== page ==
XM8 Assault Rifle

I’ve mentioned before that the biggest search engine draw to MO has been the XM8 assault rifle. Stryker searches bring in a lot, as well, but I’ve got an entire category devoted to the new combat vehicle and only one post about the new rifle.

Folks must be desperate for info on this baby. For a basic intro to the XM8, go to my previous post.


The XM8 (M8 if it’s adopted) assault rifle is a proposed replacement for the current M16 rifle and M4 carbine, the standard infantry weapons in today’s US military. The XM8 action is based upon the Hechler & Koch G36, a tried and true infantry weapon with a reputation for toughness and reliability. The XM29 OICW, which combined both an assault rifle and a smart grenade launcher, turned out to be too heavy, fragile, and expensive. The rifle part of the XM29 was adapted to become the XM8. The smart grenade launcher part of the XM29 is being developed separately as the XM25.

xm8b.jpg The XM8 is a modular weapon that can be adapted to different roles fairly easily. It can use any of four barrel sizes: 9″, 12.5″, 20″, and heavy 20″.

The 9″ barrel makes the weapon a submachinegun-like personal defense weapon (called the Compact Carbine) that would be ideal for vehicle crews. Also, I imagine that Special Forces types would find it useful for urban raiding missions and the like. With the buttcap (as pictured on the right, second from the top) it is less than 21″ long overall.

The 12.5″ barrel is the standard set-up, and with the adjustable buttstock, makes the Baseline Carbine variant. With the stock fully extended, it is 33″ long, the same as an M4 (which has a 14.5″ barrel). It weighs in at about 6.4 lbs, with a goal of being reduced to 5.7 lbs. The M4 with comparable accessories weighs nearly 9 lbs. The pic at right shows an XM320 side-loading detachable grenade launcher mounted.

There are two versions of the 20″ barrel. There’s a standard weight match-grade unit for sharpshooter work and a heavy-duty machinegun unit with a folding bipod for use as a sustained fire automatic rifle.

The XM8 seems to be an aberration in the military procurement sector. It is a model that seems to improve upon its inspiration in terms of cost and weight, while sacrificing none of the qualities that made the original so good. An XM8 Baseline Carbine, with its integrated sight, will cost around $1800. An M4 equipped similarly costs over $2500. That translates into a savings of $2.4 million to equip a 3,500 man brigade.

Cost notwithstanding, the biggest advantage of the XM8 over the M4/M16 is almost certainly the new weapon’s durability and resistance to jamming. The manufacturer claims that the XM8 can fire over 15,000 rounds without lubrication or cleaning, even in harsh conditions. While I seriously doubt that those numbers would translate into the field, it is indicative of the weapon’s reliability. The BARREL LIFE of an M4 is rated at 8,000 rounds.

The XM8 achieves this phenomenal reliability in part due to a unique gas-operated pusher-rod operated bolt. This system does not send carbon gasses into the receiver with every round like standard weapons, and therefore reduces greatly the amount of propellant that could potentially foul the action or attract material that could. Additionally, the seal between the bolt and the ejection port is much tighter than in current weapons, which will limit the amount of crud that can get in that way. Also, the weapon can be fired even if the action is flooded with water. No draining required.

While I doubt any squad leader would ever allow anyone to go an extended period of time without cleaning their weapon, regardless of manufacturer’s ratings, there is a fair amount of time savings still to be found. First of all, the XM8 can be field cleaned in 4 minutes. This compares to more than 10 or 12 minutes for an M4, which translates into a an extra bit of rest, patrol, or other duties for the XM8-equipped soldier. Weapons are cleaned at least twice daily, if not more, so this 5-8 minute savings is not insignificant when multiplied by three thousand soldiers in a typical brigade. Also, the integrated sight is zeroed-in at the factory and does not require continual re-zeroing in the field by the troops.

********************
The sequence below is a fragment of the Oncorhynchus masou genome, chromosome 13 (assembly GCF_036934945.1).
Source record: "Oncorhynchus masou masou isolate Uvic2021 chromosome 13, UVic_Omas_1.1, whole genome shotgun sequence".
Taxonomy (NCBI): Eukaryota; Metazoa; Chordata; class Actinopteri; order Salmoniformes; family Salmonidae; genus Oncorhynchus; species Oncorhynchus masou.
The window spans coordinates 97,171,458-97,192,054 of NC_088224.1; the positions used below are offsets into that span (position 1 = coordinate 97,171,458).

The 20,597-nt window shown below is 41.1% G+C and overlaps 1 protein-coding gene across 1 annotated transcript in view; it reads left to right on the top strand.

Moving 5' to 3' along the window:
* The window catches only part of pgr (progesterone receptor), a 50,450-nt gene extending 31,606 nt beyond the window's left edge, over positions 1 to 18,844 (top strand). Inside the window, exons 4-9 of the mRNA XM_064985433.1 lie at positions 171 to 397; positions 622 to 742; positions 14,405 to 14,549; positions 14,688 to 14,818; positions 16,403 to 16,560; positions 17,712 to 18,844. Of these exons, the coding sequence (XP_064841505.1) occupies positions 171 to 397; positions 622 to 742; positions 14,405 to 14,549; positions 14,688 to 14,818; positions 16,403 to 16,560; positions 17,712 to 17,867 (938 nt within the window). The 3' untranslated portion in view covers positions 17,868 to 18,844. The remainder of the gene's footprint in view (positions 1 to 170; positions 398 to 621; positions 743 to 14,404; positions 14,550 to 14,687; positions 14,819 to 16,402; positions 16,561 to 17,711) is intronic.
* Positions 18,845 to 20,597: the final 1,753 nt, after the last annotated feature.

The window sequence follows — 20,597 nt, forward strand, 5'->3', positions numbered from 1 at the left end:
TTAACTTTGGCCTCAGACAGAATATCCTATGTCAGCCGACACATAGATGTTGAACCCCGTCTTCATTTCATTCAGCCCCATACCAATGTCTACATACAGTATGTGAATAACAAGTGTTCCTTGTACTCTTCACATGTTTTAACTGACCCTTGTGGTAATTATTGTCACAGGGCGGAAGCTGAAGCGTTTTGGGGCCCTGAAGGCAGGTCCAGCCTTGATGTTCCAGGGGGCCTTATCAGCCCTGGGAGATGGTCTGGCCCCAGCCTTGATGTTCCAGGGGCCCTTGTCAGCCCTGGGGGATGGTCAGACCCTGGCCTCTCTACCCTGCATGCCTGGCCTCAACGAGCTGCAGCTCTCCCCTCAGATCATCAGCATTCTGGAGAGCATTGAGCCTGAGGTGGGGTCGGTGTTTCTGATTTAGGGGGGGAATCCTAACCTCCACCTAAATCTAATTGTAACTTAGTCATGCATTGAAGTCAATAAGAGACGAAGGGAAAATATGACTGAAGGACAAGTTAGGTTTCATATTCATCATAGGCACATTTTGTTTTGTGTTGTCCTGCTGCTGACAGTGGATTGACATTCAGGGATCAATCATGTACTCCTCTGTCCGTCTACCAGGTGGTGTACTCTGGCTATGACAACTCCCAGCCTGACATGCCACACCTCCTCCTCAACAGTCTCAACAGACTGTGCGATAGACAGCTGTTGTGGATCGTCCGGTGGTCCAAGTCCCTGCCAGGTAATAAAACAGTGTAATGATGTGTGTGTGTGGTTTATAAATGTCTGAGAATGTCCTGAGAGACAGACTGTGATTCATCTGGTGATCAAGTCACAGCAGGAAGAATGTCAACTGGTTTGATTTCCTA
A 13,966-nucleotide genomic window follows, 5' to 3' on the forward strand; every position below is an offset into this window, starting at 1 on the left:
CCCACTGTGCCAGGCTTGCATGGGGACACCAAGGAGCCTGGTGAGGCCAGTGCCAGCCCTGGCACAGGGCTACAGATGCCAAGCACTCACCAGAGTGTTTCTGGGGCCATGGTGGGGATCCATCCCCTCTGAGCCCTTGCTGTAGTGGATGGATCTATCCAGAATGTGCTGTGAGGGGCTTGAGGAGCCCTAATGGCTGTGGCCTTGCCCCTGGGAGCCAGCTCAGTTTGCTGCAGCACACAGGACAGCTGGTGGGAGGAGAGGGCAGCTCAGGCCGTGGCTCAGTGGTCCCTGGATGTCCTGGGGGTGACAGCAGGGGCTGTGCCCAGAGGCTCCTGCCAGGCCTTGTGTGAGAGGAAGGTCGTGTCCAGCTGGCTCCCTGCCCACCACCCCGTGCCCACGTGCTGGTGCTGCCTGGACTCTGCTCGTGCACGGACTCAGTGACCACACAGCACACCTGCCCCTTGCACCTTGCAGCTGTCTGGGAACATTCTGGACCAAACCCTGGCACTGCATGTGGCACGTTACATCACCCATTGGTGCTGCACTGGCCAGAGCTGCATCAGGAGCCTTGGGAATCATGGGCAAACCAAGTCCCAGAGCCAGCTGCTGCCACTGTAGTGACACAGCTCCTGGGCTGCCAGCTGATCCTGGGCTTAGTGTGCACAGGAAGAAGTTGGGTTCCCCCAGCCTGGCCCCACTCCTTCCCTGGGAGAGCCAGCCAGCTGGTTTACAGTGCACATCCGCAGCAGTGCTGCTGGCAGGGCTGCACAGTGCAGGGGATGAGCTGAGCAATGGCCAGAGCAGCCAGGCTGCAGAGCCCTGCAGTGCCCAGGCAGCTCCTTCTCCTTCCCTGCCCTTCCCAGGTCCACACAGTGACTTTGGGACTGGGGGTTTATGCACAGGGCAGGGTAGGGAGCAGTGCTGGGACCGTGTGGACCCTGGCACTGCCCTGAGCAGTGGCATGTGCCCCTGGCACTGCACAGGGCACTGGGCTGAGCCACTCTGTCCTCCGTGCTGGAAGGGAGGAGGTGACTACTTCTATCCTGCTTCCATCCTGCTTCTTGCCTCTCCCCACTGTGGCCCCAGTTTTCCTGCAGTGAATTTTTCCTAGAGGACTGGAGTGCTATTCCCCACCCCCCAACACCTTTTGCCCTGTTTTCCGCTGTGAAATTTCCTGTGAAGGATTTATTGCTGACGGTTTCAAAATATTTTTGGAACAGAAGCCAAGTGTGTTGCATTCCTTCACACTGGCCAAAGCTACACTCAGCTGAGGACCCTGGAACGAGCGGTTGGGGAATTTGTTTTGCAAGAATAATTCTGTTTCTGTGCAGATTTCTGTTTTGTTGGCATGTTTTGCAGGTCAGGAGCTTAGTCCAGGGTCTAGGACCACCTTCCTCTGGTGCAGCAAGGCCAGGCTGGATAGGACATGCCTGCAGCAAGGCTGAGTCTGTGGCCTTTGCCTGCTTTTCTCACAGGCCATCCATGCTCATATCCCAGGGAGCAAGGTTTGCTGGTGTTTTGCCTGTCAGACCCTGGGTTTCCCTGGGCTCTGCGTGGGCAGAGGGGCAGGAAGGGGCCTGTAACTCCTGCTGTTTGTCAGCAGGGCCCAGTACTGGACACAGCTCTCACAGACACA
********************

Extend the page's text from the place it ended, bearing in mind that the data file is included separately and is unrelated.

Dirty and jammed weapons seem to have contributed to the defeat of the maintenance group that included Jessica Lynch during the invasion of Iraq. Part of the problem seems to be that the Army-supplied cleaning lubricant isn’t effective, especially against the fine Iraq sand. But non-combat units probably don’t devote enough time to cleaning and maintaining their weapons. The XM8 could help alleviate that by reducing the time required to complete the task, which will increase the odds that the task is attempted, and by being more forgiving if/when the task is forgotten or ignored.

Another nifty feature is the ability to be quickly adapted to fire AK-47 ammunition. This would be especially useful in Iraq, since there’s more AK-47 ammo in Iraq than there is sand.

For a comprehensive comparison of the XM8 Lightweight Modular Weapons System (LMWS) Baseline Carbine to the current M4, check out this .pdf. Keep in mind that it was published by the manufacturier of the XM8.

For an 18 second video of a full-auto firing of the XM8, check this out. HK-USA also has what amounts to a product brochure for the XM8 here. It includes drawings of many of the interchangable components of the XM8 system.

The XM8 has recently finished heavy testing. The next step is going to be to equip two full brgades with the weapons. I’ve been unable to learn which brigades get to be the lucky ones to try a new standard weapon out for the purposes of working out all the bugs. Maybe they haven’t been determined yet. I’d suggest that, in addition to the the big tests, some individuals or small units deployed in Iraq and Afghanistan get them. We must learn how these things really perform, and no amound of testing and simulation can teach as many lessons as a few minutes on a real live battlefield can.